Beyond the Library Walls: The National Library of Wales Research Programme in Digital Collections

The National Library of Wales (NLW) has been an enthusiastic adopter of digitization and networked technologies since the late 1990s as a means of opening up the nation’s cultural heritage. The digital plays a key role in the Library’s core strategic aim of ‘Knowledge for All’, not only to provide greater access to resources online, but also to enhance our potential impact and help us engage more effectively with our users, both existing and future (NLW, 2014). To address the challenges of delivering effective, usable, and sustainable digital resources, the Library established its own Research Programme in Digital Collections in 2011 to contribute to the development of a more coherent digital agenda. 1 Adding value and impact to the Library’s digital content and the institution as a whole lies at the heart of what the Programme is seeking to achieve. It can no longer be assumed that digital resources, once built, will be used (Warwick et al., 2008). Attempts have therefore been made to examine potential barriers to the adoption and use of such resources and to better understand issues surrounding their sustainability. 2 It is within this context that the Programme operates.

The Programme’s main areas of focus include developing an understanding of the use, value, and impact of the Library’s existing digital content; identifying ways of enhancing this content for research, teaching, and community engagement; and developing new digital content that addresses specific research and educational needs. This work is being realised through collaboration with partner libraries, museums and archives, cultural heritage organisations, universities, and other key stakeholders that cross institutions, collections, and disciplinary traditions, both nationally and internationally, with the aim of bringing tools, methods, and content together to create digital resources that are seamless and open. This paper will examine the work currently ongoing at the Library as part of its digital programme and, in particular, its attempts to foster collaboration in the creation and development of improved environments that enable more effective use, re-use, and linking of its digital content.

Historical Digital Texts

The creation of digital text, and especially historical digital text, is hugely challenging. The issues posed by the original text, including issues such as legibility and physical condition, are often exacerbated by attempts to process and subsequently analyse these texts digitally and will inevitably have implications for research. Such issues are demonstrated by problems of accuracy with the underlying OCR in the Library’s Welsh Newspapers Online project 3—a free, searchable digital archive of over 100 historic newspapers of Wales, both Welsh- and English-language, dating from 1804 to 1919 in the Library’s holdings—which are often caused by blemishes and imperfections on the pages of the original. As Tim Hitchcock has recently argued, underlying issues of the design and structure of digital texts can be hugely problematic for research and algorithm-based searching (2013). Re-use and analysis of such content must, therefore, incorporate these concerns. As such, engaging expert users and curators of the material in the creation of a digital resource and the development of discovery and analysis tools is key.

Collaboration and Co-Creation

A collaborative approach was used by the Library in Cymru1914.org, 4 a JISC-funded project to digitize primary sources relating to the Welsh experience of the First World War and its impact on all aspects of Welsh life, language, and culture. The project has virtually unified fragmented and often difficult-to-access materials from the libraries, archives, museums, and special collections of Wales to form a consolidated digital collection of interest to researchers, students, and the public on life in Wales during this significant period of change. The project was developed as a process of co-creation: a collaboration between the Library; the libraries, archives, museums, and special collections of Wales; and researchers of the literature, history, language, and politics of the period. Their input was used to inform the selection of content, the development of the user interface, and the testing of functionality. This model of active collaboration reunites curatorial and scholarly roles, redressing concerns regarding the gradual segregation of these roles in the current academic and cultural heritage landscapes (Schnapp and Presner, 2009). Such approaches also work towards further embedding digital resources in the life cycle of scholarly research, thus increasing its value, impact, and sustainability in the long term.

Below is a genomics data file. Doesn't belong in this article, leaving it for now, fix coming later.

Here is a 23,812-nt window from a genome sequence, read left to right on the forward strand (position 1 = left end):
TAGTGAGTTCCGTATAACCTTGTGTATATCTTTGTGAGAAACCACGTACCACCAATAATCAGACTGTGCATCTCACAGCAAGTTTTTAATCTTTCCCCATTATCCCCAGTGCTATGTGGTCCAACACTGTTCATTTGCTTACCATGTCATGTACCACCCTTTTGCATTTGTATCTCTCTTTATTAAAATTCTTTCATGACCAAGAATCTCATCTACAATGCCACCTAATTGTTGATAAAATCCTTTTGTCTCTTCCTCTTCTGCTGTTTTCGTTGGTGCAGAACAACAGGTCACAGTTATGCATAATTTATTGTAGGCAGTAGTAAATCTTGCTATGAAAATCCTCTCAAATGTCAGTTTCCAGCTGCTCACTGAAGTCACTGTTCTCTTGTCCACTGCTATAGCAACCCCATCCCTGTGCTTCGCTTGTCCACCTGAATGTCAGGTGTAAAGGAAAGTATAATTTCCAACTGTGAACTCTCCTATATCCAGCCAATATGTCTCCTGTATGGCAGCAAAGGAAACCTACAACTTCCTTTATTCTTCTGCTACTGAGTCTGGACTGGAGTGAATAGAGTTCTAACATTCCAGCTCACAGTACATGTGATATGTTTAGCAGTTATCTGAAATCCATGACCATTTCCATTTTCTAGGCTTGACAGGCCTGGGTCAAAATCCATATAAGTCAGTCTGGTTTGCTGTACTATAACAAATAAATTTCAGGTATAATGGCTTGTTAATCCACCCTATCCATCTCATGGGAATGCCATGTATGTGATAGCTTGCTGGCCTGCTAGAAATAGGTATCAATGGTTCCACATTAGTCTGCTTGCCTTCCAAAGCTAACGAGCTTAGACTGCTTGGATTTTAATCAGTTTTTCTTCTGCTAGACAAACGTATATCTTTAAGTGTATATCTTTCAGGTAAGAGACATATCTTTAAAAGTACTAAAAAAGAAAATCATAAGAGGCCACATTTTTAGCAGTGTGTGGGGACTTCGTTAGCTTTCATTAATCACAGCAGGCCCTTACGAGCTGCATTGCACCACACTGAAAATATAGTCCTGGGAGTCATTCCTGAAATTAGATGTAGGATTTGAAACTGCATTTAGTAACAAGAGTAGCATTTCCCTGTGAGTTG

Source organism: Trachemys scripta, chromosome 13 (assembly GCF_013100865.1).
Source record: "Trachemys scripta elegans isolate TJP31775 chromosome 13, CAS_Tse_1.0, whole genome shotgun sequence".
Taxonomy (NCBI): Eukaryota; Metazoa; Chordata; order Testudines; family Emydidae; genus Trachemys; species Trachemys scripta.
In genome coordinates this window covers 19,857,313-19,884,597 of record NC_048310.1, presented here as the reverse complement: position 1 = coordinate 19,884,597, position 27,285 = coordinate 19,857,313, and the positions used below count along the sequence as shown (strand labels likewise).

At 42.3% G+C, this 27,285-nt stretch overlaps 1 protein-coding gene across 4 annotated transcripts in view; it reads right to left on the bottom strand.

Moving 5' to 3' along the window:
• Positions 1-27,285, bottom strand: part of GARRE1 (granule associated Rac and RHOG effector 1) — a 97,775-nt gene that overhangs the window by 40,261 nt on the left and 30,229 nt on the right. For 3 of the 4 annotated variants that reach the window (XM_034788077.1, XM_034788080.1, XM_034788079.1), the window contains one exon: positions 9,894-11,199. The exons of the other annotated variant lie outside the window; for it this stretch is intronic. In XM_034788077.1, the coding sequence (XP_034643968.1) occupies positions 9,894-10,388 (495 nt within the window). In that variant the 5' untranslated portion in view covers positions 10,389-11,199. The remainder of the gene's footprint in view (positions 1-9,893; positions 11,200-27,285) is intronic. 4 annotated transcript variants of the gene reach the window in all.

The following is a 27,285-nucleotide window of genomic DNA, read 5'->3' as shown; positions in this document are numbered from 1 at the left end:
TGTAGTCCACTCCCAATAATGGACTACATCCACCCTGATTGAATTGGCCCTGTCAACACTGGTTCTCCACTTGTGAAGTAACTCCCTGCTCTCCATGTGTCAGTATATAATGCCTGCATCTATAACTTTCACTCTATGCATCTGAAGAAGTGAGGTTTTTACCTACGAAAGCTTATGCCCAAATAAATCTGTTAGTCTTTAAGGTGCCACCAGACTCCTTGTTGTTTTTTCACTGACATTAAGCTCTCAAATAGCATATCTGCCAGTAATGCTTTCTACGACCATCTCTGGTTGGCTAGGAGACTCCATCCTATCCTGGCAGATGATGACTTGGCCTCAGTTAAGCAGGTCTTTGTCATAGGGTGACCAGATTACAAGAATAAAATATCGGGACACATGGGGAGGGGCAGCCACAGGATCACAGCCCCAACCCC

The Library is also looking to explore new collaborative opportunities to enhance its existing digital content through the application of crowdsourcing approaches (Dafis et al., 2014). The Library’s first collaborative crowdsourcing project, Cymru1900Wales, 5 a classification project to gather the place names of Wales from the georeferenced Ordnance Survey maps of 1900, has been an opportunity for the Library to experiment with crowdsourcing and enable greater engagement with new and remote audiences. These possibilities are being developed through a co-supervised PhD with the University of Wales to assess the feasibility of such approaches for the transcription of the Library’s online collection of Welsh wills and to build virtual communities around the content. There is already significant interest in the wills, especially in family and local history circles. Crowdsourcing is an opportunity for the Library to use this interest in a positive way to add value to its collections and the institution itself, and to engage the community in its work. Such an approach gives the Library the opportunity to build closer links with its users across the world and to encourage connections between academia and the public. It is a way of allowing the public to meaningfully experience and understand their pasts, which, in essence, is the cultural heritage sector’s primary objective (Owens, 2012).